One final and personal note. I have lost both of my parents, and have walked through the grieving process. Yet, what surprised me the most was when I lost my closest friend and working colleague to a death that came much too early. I was called to do his memorial service, and I found myself in the midst of grieving and faith. All I could do was cry out to the Lord for His all sufficient grace to uphold me and sustain me. My friend and I would always begin our week with a Monday morning phone call to catch up on our weekend, our daughter’s lives, and the work week ahead. We had done this for over 25 years! It has been almost two years since his passing, and still, every Monday morning, I want to call him. I am not weak in faith, I just have an empty spot in my life that nothing will fill. It does not keep me from going forward, or knowing the importance of living my life in the fullness of God’s love and Spirit. It simply reminds me how much I loved him, and miss him.

Grief is a process that takes time to unravel. When Lazarus was raised from the dead he was bound in the grave clothes that they had wrapped around his body. Here is the wonderful ending to this day filled with grief and sorrow.

  • “Then they took away the stone from the place where the dead man was lying. And Jesus lifted up His eyes and said, “Father, I thank You that You have heard Me. And I know that You always hear Me, but because of the people who are standing by I said this, that they may believe that You sent Me.” Now when He had said these things, He cried with a loud voice, “Lazarus, come forth!” And he who had died came out bound hand and foot with graveclothes, and his face was wrapped with a cloth. Jesus said to them, “Loose him, and let him go.” ‭‭John‬ ‭11:41-44‬ ‭NKJV‬‬

If you are grieving, Jesus understands. His love will both sustain you, and help you work through this grief. Gently, moment by moment, you will hear the words of Jesus – “Loose him, and let him go.” Ultimately, God desires to restore us, from grief, to a deeper sense of life, love, and purpose.

Our lives will never be the same. In fact, they will in the end be better. Why? Because we will have a deeper capacity to love, a stronger will to live, and a desire to truly empathize with those who are in the depths of sorrow and are moving into the glory of His marvelous and restoring light of love.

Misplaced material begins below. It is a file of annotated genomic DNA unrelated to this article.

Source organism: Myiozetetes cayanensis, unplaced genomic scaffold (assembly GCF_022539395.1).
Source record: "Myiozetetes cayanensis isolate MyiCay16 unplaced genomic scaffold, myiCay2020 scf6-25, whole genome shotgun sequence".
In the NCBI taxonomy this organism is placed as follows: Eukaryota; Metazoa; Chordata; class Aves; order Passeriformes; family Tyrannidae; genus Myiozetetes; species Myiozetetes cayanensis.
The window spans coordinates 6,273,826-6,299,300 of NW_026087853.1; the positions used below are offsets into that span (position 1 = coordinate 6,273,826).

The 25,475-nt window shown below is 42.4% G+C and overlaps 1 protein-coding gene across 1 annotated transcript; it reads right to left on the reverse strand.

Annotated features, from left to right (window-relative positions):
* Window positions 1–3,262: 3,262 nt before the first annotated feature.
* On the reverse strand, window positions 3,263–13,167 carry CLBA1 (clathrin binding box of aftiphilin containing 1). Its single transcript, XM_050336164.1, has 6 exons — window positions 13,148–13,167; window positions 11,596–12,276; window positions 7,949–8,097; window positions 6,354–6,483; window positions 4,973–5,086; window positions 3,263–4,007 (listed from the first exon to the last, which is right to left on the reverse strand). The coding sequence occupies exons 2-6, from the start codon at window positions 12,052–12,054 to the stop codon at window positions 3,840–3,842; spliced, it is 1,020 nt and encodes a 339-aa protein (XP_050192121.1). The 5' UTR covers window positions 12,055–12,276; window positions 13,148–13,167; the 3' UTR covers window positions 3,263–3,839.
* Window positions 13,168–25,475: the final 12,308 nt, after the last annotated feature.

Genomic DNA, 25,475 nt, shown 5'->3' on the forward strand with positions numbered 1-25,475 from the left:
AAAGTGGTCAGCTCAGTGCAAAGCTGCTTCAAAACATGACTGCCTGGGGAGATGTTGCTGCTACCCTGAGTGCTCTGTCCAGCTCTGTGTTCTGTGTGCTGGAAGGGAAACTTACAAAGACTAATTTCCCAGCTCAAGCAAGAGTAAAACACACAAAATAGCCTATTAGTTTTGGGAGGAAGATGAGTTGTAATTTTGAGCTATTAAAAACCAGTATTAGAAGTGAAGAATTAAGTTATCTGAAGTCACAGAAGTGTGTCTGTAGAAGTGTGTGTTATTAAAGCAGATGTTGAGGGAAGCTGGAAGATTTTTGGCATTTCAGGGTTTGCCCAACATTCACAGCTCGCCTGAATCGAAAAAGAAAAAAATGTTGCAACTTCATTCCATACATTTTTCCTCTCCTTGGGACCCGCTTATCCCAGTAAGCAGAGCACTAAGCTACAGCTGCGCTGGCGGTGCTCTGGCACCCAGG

The loss of my parents, the loss of my best friend, and the loss of those I have served with in ministry and life, have all left an irreplaceable impression in my life – that the Lord has turned into deep wells of His love and compassion. In a very real way, the path of grieving has led me to His streams of abundance. This is what He promises in Psalm 23, and this is what the Father, through Jesus Christ, will faithfully do in each one of our lives!

  • “Yea, though I walk through the valley of the shadow of death, I will fear no evil; For You are with me; Your rod and Your staff, they comfort me. You prepare a table before me in the presence of my enemies; You anoint my head with oil; My cup runs over. Surely goodness and mercy shall follow me All the days of my life; And I will dwell in the house of the LORD Forever.” Psalms‬ ‭23:4-6‬ ‭NKJV‬‬

In Jesus Name!

About Kirk's Devotional Journal

Kirk L. Zehnder is the Founder of Resurrection Christian Outreach. RCO is a ministry that promotes the growth and vitality of the local church through speaking engagements, seminars, various media tools, and written curriculum and books. This ministry was started over 35 years ago by Kirk as a means to strengthen the church that he was pastoring. It grew as Kirk began to share these tools with other churches. Today many of the materials are being used by local churches both nationally and internationally. Kirk's Devotional Journal is a result of struggling with Bible reading programs that never seemed to work. Kirk feels the Lord helped him discover an easy-to-follow program to Read, Reflect, Pray, and Journal through the Bible in one year. This program is called L.I.F.E. Unlike other programs there are no dates to follow. You can miss a day and still complete your reading. You never feel like the dates and verses you missed are chasing you. You are free to enjoy your daily Biblical journey and listen to the voice of The Lord. For more information on the L.I.F.E. plan, send an email to rcoutreach@aol.com. Kirk is also available for speaking engagements, seminars, and retreats. With over 40 years of professional business and pastoral ministry experience, Kirk brings a unique combination of practical wisdom, humor, and Biblical insight. If you would like Kirk to speak at your church, school, or ministry, please send an email to rcoutreach@aol.com and we will get back to you as soon as possible to discuss your opportunity.